Driven Machinery Regulations OHS Act

It would be very interesting to know how many non conformances have been raised by auditors, safety officers and consultants where hooks and attaching devices have been found in use without safety latches.


In fact, it would be safe to say that even persons without any special knowledge of the OHSA or the Driven Machinery Regulations would point out a hook without a latch as “wrong”.


While no one can argue that safety latches are a safety device, and an important one at that, experience shows that latches are not a feasible control measure in all instances.


Is the use of safety latches however a strict legal requirement? We submit that this is another of those examples where common wisdom is not necessarily based on a factual interpretation of the legal rules.


Legal situation


In terms of placing the use of safety latches on lifting equipment load attachments in context, the general legal context should first be considered.


When investigating potential liability, legal professionals often view a problem statement using the worst case scenario. In this instance this would mean a fatal accident as a result of a destabilised or falling load where no safety latch was fitted to a hook or attachment device.


While our natural inclination would be to consult the OHSA or its Regulations, the worst case scenario would not be a prosecution in terms of the OHSA but a charge of culpable homicide based on a negligent killing. In terms of identifying guilt, the question would be whether someone acted negligently, where the well known reasonable person test would be applied.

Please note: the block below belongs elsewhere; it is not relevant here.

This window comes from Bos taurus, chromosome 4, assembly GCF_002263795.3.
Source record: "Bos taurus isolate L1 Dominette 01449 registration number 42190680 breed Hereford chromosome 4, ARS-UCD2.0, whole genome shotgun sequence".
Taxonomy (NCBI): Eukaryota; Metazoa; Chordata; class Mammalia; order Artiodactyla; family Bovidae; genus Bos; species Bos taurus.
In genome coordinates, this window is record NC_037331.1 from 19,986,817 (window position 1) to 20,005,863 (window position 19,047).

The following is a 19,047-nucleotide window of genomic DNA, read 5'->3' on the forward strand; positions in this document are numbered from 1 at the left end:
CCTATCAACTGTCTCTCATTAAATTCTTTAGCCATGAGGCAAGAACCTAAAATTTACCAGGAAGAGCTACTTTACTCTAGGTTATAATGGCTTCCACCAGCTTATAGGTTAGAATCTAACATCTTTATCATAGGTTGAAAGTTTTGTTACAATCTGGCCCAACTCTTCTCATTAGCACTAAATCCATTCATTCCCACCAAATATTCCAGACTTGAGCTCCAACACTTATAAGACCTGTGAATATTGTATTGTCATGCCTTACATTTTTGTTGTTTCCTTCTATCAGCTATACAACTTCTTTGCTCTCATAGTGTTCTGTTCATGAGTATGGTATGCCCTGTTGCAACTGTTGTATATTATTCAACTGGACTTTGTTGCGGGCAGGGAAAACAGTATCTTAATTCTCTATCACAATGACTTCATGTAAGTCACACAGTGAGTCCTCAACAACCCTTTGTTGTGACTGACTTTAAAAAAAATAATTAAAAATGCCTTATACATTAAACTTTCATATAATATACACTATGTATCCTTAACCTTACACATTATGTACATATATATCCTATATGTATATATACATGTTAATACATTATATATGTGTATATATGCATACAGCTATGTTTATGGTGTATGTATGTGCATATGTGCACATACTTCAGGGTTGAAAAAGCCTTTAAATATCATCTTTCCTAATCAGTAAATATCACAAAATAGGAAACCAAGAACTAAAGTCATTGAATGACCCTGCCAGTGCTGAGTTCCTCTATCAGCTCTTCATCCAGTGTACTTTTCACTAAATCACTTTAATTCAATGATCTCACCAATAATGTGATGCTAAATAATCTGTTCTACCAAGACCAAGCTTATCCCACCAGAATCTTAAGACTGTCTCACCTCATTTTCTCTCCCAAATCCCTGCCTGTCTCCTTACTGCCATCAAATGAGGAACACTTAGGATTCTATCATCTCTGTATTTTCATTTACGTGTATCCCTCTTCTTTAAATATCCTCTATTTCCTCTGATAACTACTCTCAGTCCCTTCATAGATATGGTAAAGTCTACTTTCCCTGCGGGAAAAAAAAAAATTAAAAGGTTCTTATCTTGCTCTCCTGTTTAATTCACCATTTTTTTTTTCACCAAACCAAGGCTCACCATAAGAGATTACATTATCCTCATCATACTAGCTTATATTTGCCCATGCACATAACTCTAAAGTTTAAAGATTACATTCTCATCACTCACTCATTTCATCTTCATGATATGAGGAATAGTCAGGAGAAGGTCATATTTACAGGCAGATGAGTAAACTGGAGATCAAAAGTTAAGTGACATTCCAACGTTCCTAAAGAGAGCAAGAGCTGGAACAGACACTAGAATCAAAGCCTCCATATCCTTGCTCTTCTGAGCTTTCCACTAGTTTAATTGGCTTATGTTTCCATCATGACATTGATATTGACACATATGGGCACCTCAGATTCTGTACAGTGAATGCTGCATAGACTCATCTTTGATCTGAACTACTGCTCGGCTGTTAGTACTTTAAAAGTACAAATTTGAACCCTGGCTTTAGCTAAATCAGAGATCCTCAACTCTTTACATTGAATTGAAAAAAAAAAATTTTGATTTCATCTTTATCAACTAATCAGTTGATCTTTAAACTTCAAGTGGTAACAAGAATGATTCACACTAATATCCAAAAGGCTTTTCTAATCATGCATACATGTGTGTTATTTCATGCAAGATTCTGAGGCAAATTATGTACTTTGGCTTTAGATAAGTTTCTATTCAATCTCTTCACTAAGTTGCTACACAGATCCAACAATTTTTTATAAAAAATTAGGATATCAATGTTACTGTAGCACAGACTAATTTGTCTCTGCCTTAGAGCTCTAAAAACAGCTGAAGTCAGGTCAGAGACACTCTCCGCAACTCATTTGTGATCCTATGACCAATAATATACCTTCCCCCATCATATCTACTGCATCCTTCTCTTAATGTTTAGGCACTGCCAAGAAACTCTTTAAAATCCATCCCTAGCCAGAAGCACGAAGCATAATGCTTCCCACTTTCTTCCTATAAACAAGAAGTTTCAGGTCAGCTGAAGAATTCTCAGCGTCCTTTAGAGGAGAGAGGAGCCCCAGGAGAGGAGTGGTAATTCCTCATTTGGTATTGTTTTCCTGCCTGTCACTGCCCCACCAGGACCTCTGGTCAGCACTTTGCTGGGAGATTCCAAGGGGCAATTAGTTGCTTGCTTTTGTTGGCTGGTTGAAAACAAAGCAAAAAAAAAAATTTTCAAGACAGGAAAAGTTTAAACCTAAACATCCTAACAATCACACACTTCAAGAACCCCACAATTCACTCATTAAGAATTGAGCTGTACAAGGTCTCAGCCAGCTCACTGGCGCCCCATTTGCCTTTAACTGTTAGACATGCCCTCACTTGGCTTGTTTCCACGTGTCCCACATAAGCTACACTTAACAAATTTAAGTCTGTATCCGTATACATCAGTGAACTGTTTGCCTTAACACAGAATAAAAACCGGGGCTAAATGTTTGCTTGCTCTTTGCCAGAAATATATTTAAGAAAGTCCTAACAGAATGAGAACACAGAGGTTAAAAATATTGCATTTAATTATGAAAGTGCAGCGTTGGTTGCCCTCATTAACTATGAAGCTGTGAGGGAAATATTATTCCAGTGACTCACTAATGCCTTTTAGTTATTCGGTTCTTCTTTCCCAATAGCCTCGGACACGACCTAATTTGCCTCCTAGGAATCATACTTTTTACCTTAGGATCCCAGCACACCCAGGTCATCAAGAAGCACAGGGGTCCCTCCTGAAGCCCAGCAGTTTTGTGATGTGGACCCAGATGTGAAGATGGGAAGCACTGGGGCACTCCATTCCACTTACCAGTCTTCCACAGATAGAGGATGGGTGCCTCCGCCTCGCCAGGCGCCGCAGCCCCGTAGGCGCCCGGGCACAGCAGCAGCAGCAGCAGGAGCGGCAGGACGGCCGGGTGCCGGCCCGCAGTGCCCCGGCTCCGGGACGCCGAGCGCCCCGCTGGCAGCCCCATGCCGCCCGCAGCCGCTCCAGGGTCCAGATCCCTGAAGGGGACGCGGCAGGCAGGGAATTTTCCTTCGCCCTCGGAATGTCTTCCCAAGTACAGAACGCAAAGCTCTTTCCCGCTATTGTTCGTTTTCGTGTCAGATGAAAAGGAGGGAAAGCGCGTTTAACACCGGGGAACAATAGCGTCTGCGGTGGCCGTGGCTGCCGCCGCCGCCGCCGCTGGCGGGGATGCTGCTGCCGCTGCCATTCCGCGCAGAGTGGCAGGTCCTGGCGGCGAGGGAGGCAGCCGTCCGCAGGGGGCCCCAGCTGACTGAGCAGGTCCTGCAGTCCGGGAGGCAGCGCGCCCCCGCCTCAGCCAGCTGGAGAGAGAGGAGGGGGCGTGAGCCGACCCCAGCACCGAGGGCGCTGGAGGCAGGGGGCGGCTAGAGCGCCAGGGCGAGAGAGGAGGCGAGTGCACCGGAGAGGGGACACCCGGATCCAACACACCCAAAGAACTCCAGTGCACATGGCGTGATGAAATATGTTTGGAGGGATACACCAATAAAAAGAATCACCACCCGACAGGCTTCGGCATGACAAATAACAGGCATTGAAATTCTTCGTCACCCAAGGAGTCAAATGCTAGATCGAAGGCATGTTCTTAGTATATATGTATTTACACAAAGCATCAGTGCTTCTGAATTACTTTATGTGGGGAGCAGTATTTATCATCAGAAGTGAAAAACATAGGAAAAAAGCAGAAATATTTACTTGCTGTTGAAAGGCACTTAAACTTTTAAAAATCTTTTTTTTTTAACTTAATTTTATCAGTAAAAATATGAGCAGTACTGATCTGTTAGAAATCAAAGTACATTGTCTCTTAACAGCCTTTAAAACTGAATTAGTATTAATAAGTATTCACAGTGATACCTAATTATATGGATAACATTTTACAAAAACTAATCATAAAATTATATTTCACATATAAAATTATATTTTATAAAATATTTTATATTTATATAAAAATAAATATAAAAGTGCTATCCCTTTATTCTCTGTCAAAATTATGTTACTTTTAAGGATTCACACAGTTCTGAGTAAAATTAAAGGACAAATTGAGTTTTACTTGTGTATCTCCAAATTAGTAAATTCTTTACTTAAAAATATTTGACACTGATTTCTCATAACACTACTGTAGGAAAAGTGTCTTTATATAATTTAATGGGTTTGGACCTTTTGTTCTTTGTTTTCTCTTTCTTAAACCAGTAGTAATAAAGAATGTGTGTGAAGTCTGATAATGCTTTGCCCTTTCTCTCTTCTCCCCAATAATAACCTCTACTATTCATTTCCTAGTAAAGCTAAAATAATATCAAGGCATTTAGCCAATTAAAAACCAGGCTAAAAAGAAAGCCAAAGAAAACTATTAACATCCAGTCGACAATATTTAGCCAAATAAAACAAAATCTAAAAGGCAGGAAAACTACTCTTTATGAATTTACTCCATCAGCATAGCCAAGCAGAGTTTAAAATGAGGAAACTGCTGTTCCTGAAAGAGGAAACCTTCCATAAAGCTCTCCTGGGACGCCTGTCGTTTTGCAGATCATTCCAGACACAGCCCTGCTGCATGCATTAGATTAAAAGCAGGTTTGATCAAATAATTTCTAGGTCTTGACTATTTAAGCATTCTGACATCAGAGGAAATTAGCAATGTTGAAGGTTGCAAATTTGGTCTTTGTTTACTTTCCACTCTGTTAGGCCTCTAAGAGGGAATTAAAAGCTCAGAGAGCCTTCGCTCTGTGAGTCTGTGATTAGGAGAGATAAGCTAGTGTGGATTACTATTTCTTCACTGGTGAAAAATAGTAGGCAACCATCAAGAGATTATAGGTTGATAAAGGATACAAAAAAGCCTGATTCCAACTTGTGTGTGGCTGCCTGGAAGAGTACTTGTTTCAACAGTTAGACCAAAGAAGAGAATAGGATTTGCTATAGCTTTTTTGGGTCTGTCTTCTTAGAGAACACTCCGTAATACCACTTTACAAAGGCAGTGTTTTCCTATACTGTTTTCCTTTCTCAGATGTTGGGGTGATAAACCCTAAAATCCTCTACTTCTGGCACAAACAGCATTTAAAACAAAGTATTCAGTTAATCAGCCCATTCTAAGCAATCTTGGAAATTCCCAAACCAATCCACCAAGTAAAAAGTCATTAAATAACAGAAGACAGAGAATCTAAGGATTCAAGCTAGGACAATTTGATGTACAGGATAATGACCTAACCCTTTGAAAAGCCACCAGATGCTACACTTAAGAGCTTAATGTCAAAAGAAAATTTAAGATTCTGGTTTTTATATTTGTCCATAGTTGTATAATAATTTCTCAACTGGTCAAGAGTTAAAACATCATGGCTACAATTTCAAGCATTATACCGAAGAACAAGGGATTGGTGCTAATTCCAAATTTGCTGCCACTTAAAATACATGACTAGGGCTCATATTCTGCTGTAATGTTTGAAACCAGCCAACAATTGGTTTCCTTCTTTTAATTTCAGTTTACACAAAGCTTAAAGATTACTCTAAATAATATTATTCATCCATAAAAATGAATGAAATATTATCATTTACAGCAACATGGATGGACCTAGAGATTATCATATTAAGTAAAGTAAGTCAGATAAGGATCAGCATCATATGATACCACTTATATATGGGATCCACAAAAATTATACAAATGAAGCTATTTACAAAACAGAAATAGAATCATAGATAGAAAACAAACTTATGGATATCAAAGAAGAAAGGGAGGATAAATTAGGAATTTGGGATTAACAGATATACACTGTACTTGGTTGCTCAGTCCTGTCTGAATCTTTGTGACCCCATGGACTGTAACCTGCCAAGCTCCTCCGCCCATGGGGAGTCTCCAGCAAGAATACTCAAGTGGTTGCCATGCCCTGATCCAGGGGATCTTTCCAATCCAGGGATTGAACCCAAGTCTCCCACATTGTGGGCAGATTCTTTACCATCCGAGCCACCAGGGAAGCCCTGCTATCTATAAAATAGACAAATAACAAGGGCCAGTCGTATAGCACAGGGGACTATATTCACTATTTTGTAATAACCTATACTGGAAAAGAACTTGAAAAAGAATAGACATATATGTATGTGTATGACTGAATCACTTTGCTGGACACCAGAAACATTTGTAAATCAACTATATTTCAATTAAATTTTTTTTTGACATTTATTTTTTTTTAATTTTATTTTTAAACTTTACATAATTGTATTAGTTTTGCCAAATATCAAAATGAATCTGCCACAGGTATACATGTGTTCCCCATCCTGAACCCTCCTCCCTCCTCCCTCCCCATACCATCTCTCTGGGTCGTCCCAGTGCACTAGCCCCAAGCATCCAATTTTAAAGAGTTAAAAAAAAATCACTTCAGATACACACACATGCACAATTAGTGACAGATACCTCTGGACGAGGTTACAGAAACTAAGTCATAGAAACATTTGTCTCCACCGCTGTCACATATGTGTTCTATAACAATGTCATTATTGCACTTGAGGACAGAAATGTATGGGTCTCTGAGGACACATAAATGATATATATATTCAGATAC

Although much simplified, this will entail establishing what a reasonable person would have done in a similar situation, with the specific issues to be dealt with being:


  1. Whether a reasonable person would have foreseen the possibility of the accident occurring,
  2. Whether a reasonable person, taking into account the first question, would have taken steps to prevent it from happening, (for example using a hook with a latch)
  3. And then thirdly, comparing what the accused (engineer, manager, foreman, artisan, employee etc.) did in comparison to what the fictitious reasonable person would have done.


It is moot that most persons would assume that latches should be fitted to lifting attachments and hooks. Where a specific application makes this impractical, positive proof would then need to be offered to substantiate the argument that using a latch was not reasonably practicable.


As a minimum a defence (where a latch was not fitted for practical reasons) would have to be based on the first two questions of the reasonable person test, i.e. that the reasonable person would not foresee, or that such an incident was foreseeable but that reasonable steps (excluding a latch) were taken. We submit that in both instances a formal risk assessment would be a minimum requirement.


Where a charge of culpable homicide is not the worst case scenario, the next in line would be a charge in terms of Section 38(2) of the OHSA, i.e. where an accident could have led to a persons death (R 100 000 fine or 2 years’ imprisonment). In essence, the state would have to prove that the employer failed to comply with its principal duties and that the non compliance led to the accident. These principal duties would primarily focus on Section 8 of the Act, with the main elements being risk assessment and corresponding controls.